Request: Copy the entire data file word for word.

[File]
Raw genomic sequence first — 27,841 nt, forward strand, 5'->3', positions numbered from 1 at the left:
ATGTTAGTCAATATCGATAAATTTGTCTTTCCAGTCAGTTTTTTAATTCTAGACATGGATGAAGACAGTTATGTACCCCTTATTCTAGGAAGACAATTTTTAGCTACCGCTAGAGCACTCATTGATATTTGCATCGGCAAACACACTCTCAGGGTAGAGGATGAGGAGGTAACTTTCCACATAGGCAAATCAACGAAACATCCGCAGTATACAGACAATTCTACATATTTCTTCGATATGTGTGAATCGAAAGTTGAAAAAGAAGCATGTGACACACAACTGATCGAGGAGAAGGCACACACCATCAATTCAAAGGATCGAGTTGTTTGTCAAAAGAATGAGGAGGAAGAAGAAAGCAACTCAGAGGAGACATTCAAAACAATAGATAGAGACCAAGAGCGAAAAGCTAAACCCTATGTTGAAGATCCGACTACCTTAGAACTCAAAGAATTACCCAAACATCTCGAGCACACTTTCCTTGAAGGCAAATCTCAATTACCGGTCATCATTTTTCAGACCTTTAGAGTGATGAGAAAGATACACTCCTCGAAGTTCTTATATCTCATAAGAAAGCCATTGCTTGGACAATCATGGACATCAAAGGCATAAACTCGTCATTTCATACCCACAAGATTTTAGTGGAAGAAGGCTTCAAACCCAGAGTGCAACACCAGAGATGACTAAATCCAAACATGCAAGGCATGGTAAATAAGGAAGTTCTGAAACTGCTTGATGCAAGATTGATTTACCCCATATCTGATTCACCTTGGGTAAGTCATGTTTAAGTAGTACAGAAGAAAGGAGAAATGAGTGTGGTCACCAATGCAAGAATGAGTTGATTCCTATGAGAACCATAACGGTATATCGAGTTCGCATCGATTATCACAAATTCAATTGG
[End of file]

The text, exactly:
Raw genomic sequence first — 27,841 nt, forward strand, 5'->3', positions numbered from 1 at the left:
ATGTTAGTCAATATCGATAAATTTGTCTTTCCAGTCAGTTTTTTAATTCTAGACATGGATGAAGACAGTTATGTACCCCTTATTCTAGGAAGACAATTTTTAGCTACCGCTAGAGCACTCATTGATATTTGCATCGGCAAACACACTCTCAGGGTAGAGGATGAGGAGGTAACTTTCCACATAGGCAAATCAACGAAACATCCGCAGTATACAGACAATTCTACATATTTCTTCGATATGTGTGAATCGAAAGTTGAAAAAGAAGCATGTGACACACAACTGATCGAGGAGAAGGCACACACCATCAATTCAAAGGATCGAGTTGTTTGTCAAAAGAATGAGGAGGAAGAAGAAAGCAACTCAGAGGAGACATTCAAAACAATAGATAGAGACCAAGAGCGAAAAGCTAAACCCTATGTTGAAGATCCGACTACCTTAGAACTCAAAGAATTACCCAAACATCTCGAGCACACTTTCCTTGAAGGCAAATCTCAATTACCGGTCATCATTTTTCAGACCTTTAGAGTGATGAGAAAGATACACTCCTCGAAGTTCTTATATCTCATAAGAAAGCCATTGCTTGGACAATCATGGACATCAAAGGCATAAACTCGTCATTTCATACCCACAAGATTTTAGTGGAAGAAGGCTTCAAACCCAGAGTGCAACACCAGAGATGACTAAATCCAAACATGCAAGGCATGGTAAATAAGGAAGTTCTGAAACTGCTTGATGCAAGATTGATTTACCCCATATCTGATTCACCTTGGGTAAGTCATGTTTAAGTAGTACAGAAGAAAGGAGAAATGAGTGTGGTCACCAATGCAAGAATGAGTTGATTCCTATGAGAACCATAACGGTATATCGAGTTCGCATCGATTATCACAAATTCAATTGG